Saturday, January 19, 2008

The Asphalt Carpet

With the dearth of award shows this season, I’ve heard a good deal of cries bemoaning the lack of red-carpet fashion. Good riddance, I say.

Award-show fashion has become nothing but an advertisement for the designers. When a starlet walks the red carpet, the first question she’s asked is “who are you wearing?” And she spouts out the name, cheerily in her first red-carpet sashays, but a little more bitterly as she attends more of these functions. After all, isn’t the focus supposed to be on her work? And indeed, she hasn’t even truly “dressed” herself; a starlet’s “signature” style comes from her celebrity stylist.

Instead of fretting about losing Oscar night, I look forward to the weekly arrival of my New York Magazine. I turn right to the “Look Book” pages, which highlight a photograph and an interview of a stylish person (or persons) on the streets of the city. These true portraits of seen-on-the-street style are more exhilarating and inspiring than anything that glides down the red carpet.

Indeed they range from ghastly to fabulous, but that’s what I appreciate: they’re individual. To paraphrase Diana Vreeland, “having no style is worse than having bad style.” (Now you can purchase a “Look Book” book that collects many of the “best” images.)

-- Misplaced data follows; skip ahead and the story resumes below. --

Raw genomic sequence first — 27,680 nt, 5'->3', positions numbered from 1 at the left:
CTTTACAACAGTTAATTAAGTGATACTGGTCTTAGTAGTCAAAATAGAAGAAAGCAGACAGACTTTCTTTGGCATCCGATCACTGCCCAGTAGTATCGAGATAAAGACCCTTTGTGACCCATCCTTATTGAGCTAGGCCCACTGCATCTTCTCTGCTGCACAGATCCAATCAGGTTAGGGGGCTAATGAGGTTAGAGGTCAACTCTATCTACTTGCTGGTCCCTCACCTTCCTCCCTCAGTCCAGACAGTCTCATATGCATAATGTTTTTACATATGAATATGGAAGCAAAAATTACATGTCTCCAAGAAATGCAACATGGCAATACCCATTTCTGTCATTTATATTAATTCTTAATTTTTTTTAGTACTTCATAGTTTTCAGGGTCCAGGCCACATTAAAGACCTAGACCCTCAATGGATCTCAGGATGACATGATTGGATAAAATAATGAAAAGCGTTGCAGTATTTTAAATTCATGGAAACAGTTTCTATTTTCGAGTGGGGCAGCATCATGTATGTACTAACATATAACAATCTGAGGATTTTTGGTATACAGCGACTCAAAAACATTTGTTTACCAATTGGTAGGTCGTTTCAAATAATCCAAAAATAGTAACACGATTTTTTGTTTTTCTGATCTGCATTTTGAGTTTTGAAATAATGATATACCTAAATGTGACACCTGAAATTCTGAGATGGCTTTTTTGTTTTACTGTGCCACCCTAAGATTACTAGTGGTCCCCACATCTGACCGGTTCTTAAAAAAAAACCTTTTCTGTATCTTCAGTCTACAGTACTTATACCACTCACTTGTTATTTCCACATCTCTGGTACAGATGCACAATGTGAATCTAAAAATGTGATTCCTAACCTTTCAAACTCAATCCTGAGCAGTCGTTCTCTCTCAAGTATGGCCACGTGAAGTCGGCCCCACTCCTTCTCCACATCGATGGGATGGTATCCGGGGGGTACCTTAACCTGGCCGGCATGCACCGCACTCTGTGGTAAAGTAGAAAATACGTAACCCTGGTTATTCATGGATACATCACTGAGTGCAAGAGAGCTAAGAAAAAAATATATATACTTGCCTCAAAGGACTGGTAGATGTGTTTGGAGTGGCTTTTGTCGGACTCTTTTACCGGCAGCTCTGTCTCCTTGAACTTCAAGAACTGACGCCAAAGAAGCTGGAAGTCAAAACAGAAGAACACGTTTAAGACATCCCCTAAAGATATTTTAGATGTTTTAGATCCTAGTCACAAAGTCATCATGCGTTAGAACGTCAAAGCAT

I think that magazines need more photographs of this asphalt carpet and less of its colorful cousin. (The Sartorialist’s vast audience proves the public’s hunger for true personal style.)

Canada’s Globe and Mail newspaper, the northern equivalent of the New York Times, conducted a bold contest last year to determine the Most Stylish Canadian. (Ha! Some of you scoff. Canadians wear lumberjack jackets; there’s nothing stylish about them!) But from what I can tell, this contest was a success, with its two winners being a female graduate student and a male schoolteacher. And clearly, they were chosen for their style.

Could such a contest be possible in the United States? I think not at the moment; we’re too glutted here with manufactured celebrity style. But maybe we’re seeing a turn in the tide; the individual shows signs of surfacing as the red carpet takes a welcome plunge.

1 comment:

Maryam in Marrakesh said...

That's my favorite part of New York Magazine, too:-)